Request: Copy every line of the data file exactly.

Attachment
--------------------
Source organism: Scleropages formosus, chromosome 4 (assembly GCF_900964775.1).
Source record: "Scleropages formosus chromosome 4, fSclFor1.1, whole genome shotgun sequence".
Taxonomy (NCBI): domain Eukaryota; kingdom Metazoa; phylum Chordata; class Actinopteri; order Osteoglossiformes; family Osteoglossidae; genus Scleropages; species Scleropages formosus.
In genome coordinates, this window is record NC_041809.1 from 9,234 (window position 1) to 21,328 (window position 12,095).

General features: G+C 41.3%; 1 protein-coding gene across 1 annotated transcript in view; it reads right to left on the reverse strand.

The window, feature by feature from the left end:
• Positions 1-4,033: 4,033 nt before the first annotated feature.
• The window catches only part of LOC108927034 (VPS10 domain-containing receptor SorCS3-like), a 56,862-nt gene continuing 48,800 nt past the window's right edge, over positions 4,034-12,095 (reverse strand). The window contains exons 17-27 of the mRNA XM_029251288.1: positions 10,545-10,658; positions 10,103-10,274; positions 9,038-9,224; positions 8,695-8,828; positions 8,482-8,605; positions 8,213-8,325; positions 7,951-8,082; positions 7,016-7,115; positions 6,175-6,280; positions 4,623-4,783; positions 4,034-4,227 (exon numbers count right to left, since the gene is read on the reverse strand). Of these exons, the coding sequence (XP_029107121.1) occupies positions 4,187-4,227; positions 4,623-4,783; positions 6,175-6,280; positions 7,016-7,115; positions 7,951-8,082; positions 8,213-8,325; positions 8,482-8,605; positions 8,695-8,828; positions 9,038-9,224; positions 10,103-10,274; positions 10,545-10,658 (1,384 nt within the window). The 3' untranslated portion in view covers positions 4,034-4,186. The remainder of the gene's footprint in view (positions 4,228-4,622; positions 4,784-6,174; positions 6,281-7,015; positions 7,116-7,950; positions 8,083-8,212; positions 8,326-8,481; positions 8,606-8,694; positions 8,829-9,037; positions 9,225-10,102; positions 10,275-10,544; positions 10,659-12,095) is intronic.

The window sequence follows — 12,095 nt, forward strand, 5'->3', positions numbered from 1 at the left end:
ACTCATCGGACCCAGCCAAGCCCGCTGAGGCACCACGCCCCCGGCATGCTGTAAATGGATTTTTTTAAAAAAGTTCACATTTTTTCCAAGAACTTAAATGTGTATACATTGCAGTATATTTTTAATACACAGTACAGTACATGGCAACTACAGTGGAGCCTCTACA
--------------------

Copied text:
Source organism: Scleropages formosus, chromosome 4 (assembly GCF_900964775.1).
Source record: "Scleropages formosus chromosome 4, fSclFor1.1, whole genome shotgun sequence".
Taxonomy (NCBI): domain Eukaryota; kingdom Metazoa; phylum Chordata; class Actinopteri; order Osteoglossiformes; family Osteoglossidae; genus Scleropages; species Scleropages formosus.
In genome coordinates, this window is record NC_041809.1 from 9,234 (window position 1) to 21,328 (window position 12,095).

General features: G+C 41.3%; 1 protein-coding gene across 1 annotated transcript in view; it reads right to left on the reverse strand.

The window, feature by feature from the left end:
• Positions 1-4,033: 4,033 nt before the first annotated feature.
• The window catches only part of LOC108927034 (VPS10 domain-containing receptor SorCS3-like), a 56,862-nt gene continuing 48,800 nt past the window's right edge, over positions 4,034-12,095 (reverse strand). The window contains exons 17-27 of the mRNA XM_029251288.1: positions 10,545-10,658; positions 10,103-10,274; positions 9,038-9,224; positions 8,695-8,828; positions 8,482-8,605; positions 8,213-8,325; positions 7,951-8,082; positions 7,016-7,115; positions 6,175-6,280; positions 4,623-4,783; positions 4,034-4,227 (exon numbers count right to left, since the gene is read on the reverse strand). Of these exons, the coding sequence (XP_029107121.1) occupies positions 4,187-4,227; positions 4,623-4,783; positions 6,175-6,280; positions 7,016-7,115; positions 7,951-8,082; positions 8,213-8,325; positions 8,482-8,605; positions 8,695-8,828; positions 9,038-9,224; positions 10,103-10,274; positions 10,545-10,658 (1,384 nt within the window). The 3' untranslated portion in view covers positions 4,034-4,186. The remainder of the gene's footprint in view (positions 4,228-4,622; positions 4,784-6,174; positions 6,281-7,015; positions 7,116-7,950; positions 8,083-8,212; positions 8,326-8,481; positions 8,606-8,694; positions 8,829-9,037; positions 9,225-10,102; positions 10,275-10,544; positions 10,659-12,095) is intronic.

The window sequence follows — 12,095 nt, forward strand, 5'->3', positions numbered from 1 at the left end:
ACTCATCGGACCCAGCCAAGCCCGCTGAGGCACCACGCCCCCGGCATGCTGTAAATGGATTTTTTTAAAAAAGTTCACATTTTTTCCAAGAACTTAAATGTGTATACATTGCAGTATATTTTTAATACACAGTACAGTACATGGCAACTACAGTGGAGCCTCTACA